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Jesting Pilate: The Problem Of Religion And Truth

Religious adherents often claim that their beliefs are ‘true’, sometimes the absolute or only truth. Some hold that particular doctrines or texts are literally true, others that they are true in some other sense. What ‘truth’ is has perplexed philosophers for centuries, and no final answer has emerged. But if one is to examine human thinking and behaviour, some view must be taken, and this applies to the study of religion. This lecture will examine briefly some of the main views of ‘truth’ and see how they apply here. Religion can be regarded as a composite of many different activities, not all of which involve truth claims. A further argument often proposed is that there are different kinds of truth, applicable to different subject matter. A special case is that religion has its own kind of truth with a unique justification. However ‘religion’ as a category does not provide a basis for special treatment, either in considering whether something is true, or in any other way, for example in law.

PROFESSOR JOHN RADFORD has spent his academic career almost entirely at what is now the University of East London, formerly a Polytechnic and before that a College of Technology, where he has established one of the largest departments of Psychology in the UK. He was instrumental in introducing Psychology as a GCE A-level subject, which proved enormously popular, so that now over 100,000 take pre-degree courses in the subject. Professor Radford has produced over twenty books, as joint or sole author (plus two unpublished) and numerous paper covering research in various areas, including higher education, gender differences, child prodigies, the psychology of religion, and on some more general interests such as Sherlock Holmes, London, and popular misconceptions.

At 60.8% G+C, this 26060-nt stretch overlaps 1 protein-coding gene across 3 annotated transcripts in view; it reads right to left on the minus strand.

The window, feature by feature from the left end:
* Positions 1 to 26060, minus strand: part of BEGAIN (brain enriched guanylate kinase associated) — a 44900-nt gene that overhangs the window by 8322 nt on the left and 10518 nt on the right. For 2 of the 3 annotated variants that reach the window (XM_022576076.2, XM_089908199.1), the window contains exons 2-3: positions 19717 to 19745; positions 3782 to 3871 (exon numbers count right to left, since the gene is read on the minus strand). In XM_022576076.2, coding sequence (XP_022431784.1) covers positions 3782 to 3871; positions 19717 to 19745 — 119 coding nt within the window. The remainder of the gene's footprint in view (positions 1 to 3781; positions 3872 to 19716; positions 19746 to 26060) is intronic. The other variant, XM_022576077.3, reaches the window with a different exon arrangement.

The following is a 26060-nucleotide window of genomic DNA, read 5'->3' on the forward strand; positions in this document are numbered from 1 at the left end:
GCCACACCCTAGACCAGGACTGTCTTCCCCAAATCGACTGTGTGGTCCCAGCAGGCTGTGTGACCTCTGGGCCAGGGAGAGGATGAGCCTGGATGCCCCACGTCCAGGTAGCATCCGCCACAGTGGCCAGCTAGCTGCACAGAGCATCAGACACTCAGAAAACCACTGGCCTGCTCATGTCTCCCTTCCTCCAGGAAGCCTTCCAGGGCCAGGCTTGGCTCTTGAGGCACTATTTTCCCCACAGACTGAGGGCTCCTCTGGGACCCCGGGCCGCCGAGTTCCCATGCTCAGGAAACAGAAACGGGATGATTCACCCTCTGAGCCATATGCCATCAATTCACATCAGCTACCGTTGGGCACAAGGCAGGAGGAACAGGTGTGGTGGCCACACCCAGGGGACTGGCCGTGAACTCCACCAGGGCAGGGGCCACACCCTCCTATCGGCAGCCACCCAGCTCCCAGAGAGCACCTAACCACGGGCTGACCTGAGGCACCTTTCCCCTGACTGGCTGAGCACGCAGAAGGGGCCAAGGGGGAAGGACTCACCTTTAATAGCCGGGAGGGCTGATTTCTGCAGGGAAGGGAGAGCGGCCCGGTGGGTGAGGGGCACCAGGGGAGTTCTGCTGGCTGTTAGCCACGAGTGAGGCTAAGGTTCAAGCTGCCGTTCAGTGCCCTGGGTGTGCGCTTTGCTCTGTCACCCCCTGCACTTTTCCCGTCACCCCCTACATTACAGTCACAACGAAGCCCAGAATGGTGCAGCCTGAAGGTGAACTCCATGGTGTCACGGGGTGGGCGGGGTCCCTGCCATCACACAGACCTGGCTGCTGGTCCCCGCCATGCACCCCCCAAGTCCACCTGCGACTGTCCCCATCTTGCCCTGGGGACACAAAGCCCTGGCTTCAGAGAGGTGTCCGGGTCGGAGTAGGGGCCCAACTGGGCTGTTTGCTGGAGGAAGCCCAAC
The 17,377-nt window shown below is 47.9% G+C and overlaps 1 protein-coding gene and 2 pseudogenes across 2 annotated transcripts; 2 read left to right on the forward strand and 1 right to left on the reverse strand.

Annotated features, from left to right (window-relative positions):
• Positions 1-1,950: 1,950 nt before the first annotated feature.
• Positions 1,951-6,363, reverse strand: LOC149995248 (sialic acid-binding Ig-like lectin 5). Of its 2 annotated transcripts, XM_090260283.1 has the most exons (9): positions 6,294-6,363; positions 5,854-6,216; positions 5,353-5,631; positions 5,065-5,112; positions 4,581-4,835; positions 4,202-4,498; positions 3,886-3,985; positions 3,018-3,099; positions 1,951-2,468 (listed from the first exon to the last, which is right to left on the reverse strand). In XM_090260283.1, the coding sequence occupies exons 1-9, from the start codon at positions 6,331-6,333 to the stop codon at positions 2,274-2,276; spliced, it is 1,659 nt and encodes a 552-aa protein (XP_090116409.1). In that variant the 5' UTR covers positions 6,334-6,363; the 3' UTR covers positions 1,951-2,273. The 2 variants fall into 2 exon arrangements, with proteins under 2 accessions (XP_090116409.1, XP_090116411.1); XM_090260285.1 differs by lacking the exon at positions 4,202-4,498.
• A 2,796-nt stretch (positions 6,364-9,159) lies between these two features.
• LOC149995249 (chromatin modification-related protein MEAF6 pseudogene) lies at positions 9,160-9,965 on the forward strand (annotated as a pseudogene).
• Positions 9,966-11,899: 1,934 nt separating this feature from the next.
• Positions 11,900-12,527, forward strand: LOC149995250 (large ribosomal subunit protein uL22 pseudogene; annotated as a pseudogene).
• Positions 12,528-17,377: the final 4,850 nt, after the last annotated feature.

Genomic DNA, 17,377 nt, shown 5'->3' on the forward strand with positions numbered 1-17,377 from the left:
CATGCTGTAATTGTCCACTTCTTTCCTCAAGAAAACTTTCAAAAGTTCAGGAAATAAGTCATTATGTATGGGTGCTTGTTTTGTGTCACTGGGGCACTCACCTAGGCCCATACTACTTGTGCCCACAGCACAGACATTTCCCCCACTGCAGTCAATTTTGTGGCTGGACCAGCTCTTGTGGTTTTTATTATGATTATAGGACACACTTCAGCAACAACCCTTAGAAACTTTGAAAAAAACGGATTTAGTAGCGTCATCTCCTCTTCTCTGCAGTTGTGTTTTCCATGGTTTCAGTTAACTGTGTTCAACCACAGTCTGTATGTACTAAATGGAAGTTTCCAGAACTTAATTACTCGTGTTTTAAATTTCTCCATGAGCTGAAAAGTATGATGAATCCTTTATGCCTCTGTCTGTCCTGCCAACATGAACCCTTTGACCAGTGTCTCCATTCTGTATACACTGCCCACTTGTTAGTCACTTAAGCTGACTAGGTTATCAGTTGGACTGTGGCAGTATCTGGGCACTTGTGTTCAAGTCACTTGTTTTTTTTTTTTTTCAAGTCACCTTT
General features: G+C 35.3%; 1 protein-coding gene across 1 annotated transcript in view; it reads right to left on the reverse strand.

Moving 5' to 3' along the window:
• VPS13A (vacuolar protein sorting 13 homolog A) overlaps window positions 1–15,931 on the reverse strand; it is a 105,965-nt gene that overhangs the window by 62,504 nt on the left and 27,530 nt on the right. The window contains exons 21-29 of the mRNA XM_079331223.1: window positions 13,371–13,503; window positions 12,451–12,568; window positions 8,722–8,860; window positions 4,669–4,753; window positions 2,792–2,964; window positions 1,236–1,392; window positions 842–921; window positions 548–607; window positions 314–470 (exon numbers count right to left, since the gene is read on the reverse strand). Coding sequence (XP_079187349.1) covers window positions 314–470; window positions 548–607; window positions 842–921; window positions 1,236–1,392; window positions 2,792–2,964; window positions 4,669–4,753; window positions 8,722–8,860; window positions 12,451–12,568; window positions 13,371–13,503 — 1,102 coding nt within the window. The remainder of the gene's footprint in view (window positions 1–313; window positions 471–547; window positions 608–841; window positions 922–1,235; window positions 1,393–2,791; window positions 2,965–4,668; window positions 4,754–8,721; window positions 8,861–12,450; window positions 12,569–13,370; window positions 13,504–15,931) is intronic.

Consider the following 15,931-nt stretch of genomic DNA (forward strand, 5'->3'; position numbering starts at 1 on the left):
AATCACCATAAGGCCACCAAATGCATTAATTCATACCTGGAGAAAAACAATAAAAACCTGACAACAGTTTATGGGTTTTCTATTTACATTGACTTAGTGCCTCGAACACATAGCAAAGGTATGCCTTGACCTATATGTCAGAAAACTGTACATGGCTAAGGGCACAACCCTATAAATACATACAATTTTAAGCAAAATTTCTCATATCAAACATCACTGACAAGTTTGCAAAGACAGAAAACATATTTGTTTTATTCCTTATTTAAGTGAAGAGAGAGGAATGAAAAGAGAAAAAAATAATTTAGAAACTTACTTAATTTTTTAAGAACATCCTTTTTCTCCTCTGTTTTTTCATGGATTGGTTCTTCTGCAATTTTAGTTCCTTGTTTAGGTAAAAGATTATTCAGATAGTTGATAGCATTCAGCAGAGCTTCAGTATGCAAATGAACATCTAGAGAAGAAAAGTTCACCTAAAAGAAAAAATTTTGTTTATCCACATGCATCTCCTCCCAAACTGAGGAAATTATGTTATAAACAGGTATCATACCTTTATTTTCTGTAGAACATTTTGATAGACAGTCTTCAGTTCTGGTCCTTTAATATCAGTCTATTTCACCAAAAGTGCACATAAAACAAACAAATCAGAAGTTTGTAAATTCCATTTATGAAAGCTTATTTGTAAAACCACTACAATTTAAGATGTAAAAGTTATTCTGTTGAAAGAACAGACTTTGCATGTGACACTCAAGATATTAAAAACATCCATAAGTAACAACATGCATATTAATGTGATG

Professor John Radford | talks


Date and Time:

2 May 2010 at 11:00 am


2 hours



Conway Hall
Conway Hall
25 Red Lion Square
0207 242 8034

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